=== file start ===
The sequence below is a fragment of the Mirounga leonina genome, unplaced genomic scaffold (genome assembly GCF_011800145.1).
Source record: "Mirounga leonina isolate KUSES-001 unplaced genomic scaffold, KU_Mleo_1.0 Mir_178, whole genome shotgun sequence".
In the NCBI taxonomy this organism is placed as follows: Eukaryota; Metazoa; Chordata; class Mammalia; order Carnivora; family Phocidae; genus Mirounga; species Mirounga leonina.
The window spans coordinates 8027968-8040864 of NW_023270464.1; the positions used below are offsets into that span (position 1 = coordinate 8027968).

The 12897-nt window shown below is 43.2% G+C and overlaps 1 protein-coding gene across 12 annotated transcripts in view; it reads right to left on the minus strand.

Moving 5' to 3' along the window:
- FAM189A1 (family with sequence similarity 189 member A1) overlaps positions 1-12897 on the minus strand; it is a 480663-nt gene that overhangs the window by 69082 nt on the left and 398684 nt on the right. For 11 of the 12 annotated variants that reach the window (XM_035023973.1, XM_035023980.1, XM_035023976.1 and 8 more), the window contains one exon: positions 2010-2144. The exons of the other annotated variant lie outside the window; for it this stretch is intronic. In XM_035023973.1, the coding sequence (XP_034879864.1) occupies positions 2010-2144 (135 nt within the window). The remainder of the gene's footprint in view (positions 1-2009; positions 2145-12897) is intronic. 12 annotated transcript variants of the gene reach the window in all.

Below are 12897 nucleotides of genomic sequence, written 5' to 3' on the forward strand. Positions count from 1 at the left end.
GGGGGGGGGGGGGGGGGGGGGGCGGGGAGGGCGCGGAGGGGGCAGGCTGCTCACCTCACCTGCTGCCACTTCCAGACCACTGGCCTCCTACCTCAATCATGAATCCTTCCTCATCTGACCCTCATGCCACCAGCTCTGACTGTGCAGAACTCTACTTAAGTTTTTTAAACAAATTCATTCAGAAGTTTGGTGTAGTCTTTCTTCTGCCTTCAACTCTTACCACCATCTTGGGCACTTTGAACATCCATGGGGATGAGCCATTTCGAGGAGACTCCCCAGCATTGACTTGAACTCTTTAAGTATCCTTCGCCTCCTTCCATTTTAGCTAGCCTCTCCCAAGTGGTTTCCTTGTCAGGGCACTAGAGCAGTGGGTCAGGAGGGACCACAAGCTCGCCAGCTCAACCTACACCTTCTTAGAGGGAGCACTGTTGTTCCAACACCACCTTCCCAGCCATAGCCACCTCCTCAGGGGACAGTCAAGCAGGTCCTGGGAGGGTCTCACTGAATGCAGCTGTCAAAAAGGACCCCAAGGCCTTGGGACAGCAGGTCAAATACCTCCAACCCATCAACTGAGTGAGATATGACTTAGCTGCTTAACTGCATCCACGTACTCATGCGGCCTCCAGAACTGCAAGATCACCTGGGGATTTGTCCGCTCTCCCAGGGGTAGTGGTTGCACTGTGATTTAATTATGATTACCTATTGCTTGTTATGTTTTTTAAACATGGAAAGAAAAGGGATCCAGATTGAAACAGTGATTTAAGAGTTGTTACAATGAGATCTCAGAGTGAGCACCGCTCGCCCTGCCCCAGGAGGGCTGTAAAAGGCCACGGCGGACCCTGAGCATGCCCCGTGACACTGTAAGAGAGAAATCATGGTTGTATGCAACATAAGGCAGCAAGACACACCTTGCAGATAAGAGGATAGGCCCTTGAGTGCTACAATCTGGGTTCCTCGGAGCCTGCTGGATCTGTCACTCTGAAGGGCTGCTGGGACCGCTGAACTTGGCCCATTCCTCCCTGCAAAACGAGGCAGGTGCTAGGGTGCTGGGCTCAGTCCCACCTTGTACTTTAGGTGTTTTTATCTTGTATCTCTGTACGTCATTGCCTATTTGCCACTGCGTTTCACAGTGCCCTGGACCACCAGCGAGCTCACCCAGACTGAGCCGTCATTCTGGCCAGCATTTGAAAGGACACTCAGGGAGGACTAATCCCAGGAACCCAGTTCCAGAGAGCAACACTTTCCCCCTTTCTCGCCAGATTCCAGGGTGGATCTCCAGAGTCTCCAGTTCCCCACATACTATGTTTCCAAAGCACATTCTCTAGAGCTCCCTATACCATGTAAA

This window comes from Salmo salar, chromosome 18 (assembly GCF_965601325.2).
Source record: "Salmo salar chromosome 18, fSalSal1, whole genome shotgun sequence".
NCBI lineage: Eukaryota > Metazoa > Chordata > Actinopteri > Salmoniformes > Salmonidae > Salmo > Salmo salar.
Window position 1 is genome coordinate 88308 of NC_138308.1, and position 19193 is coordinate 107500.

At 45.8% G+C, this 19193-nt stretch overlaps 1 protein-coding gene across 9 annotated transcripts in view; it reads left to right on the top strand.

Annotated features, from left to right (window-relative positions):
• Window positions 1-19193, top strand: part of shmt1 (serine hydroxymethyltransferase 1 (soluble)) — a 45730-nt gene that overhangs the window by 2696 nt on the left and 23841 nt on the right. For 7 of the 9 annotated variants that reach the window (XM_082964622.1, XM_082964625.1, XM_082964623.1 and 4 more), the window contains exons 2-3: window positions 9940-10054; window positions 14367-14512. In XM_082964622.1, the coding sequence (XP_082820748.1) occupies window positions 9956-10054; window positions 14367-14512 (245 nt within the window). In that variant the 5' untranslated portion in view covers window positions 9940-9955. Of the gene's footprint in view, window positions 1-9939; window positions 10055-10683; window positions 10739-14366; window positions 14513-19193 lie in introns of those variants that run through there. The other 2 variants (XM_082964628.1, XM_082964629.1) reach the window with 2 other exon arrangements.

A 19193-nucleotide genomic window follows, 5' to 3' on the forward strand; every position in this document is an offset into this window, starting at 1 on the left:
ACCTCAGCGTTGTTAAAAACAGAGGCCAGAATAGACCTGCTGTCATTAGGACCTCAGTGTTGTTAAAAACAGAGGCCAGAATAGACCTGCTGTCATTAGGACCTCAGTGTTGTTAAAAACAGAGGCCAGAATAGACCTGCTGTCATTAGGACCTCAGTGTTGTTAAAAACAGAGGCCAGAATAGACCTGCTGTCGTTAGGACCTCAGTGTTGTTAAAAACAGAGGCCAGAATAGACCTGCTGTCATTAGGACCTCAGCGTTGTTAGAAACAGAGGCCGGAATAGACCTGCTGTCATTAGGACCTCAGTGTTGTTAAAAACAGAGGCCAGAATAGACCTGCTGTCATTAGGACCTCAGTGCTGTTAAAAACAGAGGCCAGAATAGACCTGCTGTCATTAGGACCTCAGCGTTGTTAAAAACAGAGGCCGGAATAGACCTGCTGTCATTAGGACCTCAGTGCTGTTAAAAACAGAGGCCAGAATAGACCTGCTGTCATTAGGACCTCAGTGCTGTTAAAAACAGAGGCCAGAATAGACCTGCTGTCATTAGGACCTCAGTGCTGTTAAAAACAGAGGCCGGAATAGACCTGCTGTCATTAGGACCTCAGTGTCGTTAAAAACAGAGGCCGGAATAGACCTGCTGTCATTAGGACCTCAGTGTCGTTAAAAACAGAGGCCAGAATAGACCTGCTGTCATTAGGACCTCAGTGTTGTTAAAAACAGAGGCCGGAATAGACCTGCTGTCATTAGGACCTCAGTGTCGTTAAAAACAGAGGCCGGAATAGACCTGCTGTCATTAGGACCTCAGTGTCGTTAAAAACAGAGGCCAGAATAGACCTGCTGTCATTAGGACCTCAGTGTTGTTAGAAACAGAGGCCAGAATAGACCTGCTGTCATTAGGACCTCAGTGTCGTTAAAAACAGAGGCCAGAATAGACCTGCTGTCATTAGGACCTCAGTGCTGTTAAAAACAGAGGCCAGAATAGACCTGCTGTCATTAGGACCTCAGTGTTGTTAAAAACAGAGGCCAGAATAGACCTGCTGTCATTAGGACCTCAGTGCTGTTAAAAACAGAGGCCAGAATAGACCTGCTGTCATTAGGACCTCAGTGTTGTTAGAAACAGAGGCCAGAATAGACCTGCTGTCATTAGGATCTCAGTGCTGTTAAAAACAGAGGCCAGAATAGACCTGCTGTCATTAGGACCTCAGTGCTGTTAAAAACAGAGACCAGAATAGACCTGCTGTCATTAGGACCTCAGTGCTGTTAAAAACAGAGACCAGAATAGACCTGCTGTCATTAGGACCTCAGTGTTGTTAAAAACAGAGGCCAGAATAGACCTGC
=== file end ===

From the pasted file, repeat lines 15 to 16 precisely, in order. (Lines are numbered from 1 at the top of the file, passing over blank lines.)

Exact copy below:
Annotated features, from left to right (window-relative positions):
• Window positions 1-19193, top strand: part of shmt1 (serine hydroxymethyltransferase 1 (soluble)) — a 45730-nt gene that overhangs the window by 2696 nt on the left and 23841 nt on the right. For 7 of the 9 annotated variants that reach the window (XM_082964622.1, XM_082964625.1, XM_082964623.1 and 4 more), the window contains exons 2-3: window positions 9940-10054; window positions 14367-14512. In XM_082964622.1, the coding sequence (XP_082820748.1) occupies window positions 9956-10054; window positions 14367-14512 (245 nt within the window). In that variant the 5' untranslated portion in view covers window positions 9940-9955. Of the gene's footprint in view, window positions 1-9939; window positions 10055-10683; window positions 10739-14366; window positions 14513-19193 lie in introns of those variants that run through there. The other 2 variants (XM_082964628.1, XM_082964629.1) reach the window with 2 other exon arrangements.